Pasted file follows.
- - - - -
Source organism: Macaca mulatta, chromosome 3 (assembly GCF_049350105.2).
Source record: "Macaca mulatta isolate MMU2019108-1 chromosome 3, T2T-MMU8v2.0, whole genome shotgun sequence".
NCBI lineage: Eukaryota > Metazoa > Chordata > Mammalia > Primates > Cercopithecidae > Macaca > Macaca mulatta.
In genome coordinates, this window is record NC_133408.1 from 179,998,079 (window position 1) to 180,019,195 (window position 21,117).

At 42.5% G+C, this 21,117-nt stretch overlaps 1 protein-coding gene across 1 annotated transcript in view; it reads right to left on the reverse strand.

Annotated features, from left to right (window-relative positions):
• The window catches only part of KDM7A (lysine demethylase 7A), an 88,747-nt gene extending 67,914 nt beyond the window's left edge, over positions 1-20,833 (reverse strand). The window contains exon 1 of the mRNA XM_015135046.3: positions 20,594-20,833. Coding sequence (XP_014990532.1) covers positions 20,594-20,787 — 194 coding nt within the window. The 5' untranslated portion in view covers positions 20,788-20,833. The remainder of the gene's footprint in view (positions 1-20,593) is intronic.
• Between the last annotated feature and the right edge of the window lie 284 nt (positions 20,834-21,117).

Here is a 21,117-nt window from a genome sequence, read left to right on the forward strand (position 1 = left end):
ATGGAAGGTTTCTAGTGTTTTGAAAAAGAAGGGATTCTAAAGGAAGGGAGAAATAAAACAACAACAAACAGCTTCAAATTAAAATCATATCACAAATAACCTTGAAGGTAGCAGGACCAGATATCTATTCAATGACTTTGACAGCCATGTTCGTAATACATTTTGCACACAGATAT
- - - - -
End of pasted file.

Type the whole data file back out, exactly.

Source organism: Macaca mulatta, chromosome 3 (assembly GCF_049350105.2).
Source record: "Macaca mulatta isolate MMU2019108-1 chromosome 3, T2T-MMU8v2.0, whole genome shotgun sequence".
NCBI lineage: Eukaryota > Metazoa > Chordata > Mammalia > Primates > Cercopithecidae > Macaca > Macaca mulatta.
In genome coordinates, this window is record NC_133408.1 from 179,998,079 (window position 1) to 180,019,195 (window position 21,117).

At 42.5% G+C, this 21,117-nt stretch overlaps 1 protein-coding gene across 1 annotated transcript in view; it reads right to left on the reverse strand.

Annotated features, from left to right (window-relative positions):
• The window catches only part of KDM7A (lysine demethylase 7A), an 88,747-nt gene extending 67,914 nt beyond the window's left edge, over positions 1-20,833 (reverse strand). The window contains exon 1 of the mRNA XM_015135046.3: positions 20,594-20,833. Coding sequence (XP_014990532.1) covers positions 20,594-20,787 — 194 coding nt within the window. The 5' untranslated portion in view covers positions 20,788-20,833. The remainder of the gene's footprint in view (positions 1-20,593) is intronic.
• Between the last annotated feature and the right edge of the window lie 284 nt (positions 20,834-21,117).

Here is a 21,117-nt window from a genome sequence, read left to right on the forward strand (position 1 = left end):
ATGGAAGGTTTCTAGTGTTTTGAAAAAGAAGGGATTCTAAAGGAAGGGAGAAATAAAACAACAACAAACAGCTTCAAATTAAAATCATATCACAAATAACCTTGAAGGTAGCAGGACCAGATATCTATTCAATGACTTTGACAGCCATGTTCGTAATACATTTTGCACACAGATAT